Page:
Your EDI Resource

Documenting Your EDI Processes

Posted by Shandra Locken on Thu, May 12, 2016 @ 08:30 AM

2234680879_e91ccb931d_z.jpgPhoto appears courtesy of Nikki Tysoe.  This blog was written by Kristen Kearns, Manager of EDI Services for Aurora Technologies.  EDI Documentation - the one thing we love to hate, but MUST do.  How do you run the inbound 850 process once the data is mapped?  What are common issues that prevent 850s from automatically creating orders?  What do you do if an 810 fails?  What if an 856 fails? 

Documentation IS important and possibly critical to implementing a successful project.  Documenting EDI processes as you go along, will accomplish two things - you don’t forget a step AND you won't have to do it later.  It is very difficult for employees and supervisors to remember everything on a daily basis. When there is a question on who is supposed to do what or what are the next steps, detailed documentation is very handy. 

EDI documentation is also important when only one person is responsible for something and that person leaves the company.  Recently we had a client whose only IT person left the company.  We only do their EDI mapping when needed and other than that, they were pretty self-sufficient.  Their IT person processed orders, handled shipments, and set up everything in their ERP which we had not yet touched.  There is NO documentation on anything.  We’re currently working with them now to figure out their newest trading partner and how to get them up and running.  Detailed EDI documentation would have made this transition go much smoother and now they are scrambling to get this new trading partner into production.

Documentation can also be used to train new employees on the processes that need to be performed. See above!

What about if you are on vacation or you are out on an emergency?  Recently a coworker had an emergency, but because we have Client Sheets with detailed documentation, other coworkers were able to connect to various clients, solve issues, and move projects along.  This enabled us to work as a team and continue to support our clients, in spite of the unforeseen emergency.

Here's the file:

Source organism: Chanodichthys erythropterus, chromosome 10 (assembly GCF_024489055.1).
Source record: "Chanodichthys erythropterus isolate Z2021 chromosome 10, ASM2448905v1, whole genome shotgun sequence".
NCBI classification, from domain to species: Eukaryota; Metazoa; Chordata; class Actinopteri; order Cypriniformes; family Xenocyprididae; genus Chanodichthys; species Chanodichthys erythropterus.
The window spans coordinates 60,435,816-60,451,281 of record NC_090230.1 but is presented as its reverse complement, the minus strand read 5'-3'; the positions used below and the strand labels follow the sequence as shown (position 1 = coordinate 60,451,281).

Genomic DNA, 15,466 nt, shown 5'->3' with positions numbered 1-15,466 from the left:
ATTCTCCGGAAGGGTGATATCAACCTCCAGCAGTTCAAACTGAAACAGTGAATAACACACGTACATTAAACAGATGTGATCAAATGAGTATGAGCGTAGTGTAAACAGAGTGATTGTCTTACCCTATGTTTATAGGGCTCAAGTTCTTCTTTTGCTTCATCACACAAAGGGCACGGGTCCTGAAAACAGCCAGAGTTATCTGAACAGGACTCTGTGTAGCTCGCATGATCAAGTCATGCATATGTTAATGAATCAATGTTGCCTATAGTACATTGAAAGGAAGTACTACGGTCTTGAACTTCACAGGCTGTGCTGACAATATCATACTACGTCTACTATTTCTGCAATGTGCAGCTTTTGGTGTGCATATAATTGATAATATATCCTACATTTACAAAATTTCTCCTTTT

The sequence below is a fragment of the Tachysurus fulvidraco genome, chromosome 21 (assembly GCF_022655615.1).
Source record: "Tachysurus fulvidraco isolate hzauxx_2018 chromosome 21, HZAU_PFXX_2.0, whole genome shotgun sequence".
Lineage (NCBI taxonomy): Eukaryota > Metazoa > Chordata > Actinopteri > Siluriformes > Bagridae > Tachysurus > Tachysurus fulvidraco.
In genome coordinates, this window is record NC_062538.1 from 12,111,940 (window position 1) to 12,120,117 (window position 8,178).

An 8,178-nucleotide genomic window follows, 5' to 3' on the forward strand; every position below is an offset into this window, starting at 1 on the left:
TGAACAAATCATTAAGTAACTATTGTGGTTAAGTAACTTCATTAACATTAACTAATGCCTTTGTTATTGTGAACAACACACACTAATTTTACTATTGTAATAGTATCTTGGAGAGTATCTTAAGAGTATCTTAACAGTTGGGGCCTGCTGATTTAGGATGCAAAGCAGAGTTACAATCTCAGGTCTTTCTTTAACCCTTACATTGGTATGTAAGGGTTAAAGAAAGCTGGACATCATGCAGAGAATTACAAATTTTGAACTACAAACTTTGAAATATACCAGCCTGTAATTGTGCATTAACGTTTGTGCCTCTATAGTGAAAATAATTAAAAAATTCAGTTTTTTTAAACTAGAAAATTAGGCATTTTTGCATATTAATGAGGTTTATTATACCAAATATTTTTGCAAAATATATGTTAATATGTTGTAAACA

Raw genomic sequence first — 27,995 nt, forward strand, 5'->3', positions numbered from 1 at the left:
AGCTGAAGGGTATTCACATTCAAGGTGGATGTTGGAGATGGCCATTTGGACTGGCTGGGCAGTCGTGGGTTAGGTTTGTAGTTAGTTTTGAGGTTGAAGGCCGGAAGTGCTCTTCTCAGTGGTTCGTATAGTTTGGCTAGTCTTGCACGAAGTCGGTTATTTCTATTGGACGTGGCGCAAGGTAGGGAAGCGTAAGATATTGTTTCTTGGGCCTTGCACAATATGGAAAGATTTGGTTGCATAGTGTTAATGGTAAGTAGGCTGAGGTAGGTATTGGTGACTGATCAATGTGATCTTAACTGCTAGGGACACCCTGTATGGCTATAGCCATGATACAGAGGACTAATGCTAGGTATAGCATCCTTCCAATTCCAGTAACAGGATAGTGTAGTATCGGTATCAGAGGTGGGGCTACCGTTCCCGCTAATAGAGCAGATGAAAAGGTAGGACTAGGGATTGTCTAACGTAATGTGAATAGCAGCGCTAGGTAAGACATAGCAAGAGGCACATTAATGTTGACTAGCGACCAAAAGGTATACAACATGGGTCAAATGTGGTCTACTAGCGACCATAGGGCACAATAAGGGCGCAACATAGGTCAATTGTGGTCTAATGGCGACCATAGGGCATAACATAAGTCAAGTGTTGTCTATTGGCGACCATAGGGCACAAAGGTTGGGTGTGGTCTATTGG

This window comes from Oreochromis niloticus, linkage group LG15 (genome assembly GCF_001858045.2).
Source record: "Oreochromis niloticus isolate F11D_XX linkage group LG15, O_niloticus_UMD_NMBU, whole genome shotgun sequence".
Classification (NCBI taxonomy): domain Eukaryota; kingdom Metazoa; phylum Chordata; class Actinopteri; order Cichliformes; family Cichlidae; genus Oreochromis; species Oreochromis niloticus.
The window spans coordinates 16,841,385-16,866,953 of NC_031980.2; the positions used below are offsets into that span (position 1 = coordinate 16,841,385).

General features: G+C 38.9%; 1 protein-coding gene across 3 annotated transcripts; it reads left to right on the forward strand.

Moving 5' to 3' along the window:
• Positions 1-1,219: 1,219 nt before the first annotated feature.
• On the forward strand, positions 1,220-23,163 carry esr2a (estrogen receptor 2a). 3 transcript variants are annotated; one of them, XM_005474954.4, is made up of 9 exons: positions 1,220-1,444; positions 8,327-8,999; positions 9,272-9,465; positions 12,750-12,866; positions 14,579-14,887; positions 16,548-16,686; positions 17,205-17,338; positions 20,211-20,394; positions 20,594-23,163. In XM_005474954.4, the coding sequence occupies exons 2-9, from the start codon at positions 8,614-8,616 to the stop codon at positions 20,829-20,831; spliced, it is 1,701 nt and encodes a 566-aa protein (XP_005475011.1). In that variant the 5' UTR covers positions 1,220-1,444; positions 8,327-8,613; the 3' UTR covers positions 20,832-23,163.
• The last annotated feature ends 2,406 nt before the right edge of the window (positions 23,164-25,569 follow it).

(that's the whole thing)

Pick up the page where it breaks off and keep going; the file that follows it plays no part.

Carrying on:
Some of the items we list on our Client Sheets are:

-     Connection information such as VPN access information, remote desktop information, server connections, important processing information, modifications to their ERP, pertinent EDI processes

-     Server and ERP library information

-     Specialized commands

-     People you deal with at the client, names, email address, phone numbers

-     If we installed software there, licensing information, software versions, user names and passwords

GREAT -- now that you have documentation – are you updating it on a regular basis?  Those Client Sheets only work if you are updating them regularly with changes and revisions.  Updated documentation will ensure that you always have the most current information available.  If I work on that account regularly, it is expected that I am keeping that Client Sheet up to date.  If the VPN access changes, and I did not document that change, my coworker is not going be able to cover for me.  If I receive a notification that someone left the company, that information should be added to the Client Sheet.  These sheets are available on our website so that anyone on our team can access them so that someone other than their usual support rep can always help the client.

The moral of the story is, Kristen keeps updated documentation.  If Kristen wins the lottery and quits her job, Kim can do Kristen's job.  Be like Kristen.

Click below to read our latest case study on how we helped Quibids.com move their EDI operations to the next level:

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Tags: EDI Technology, EDI considerations, EDI basics, EDI provider, EDI document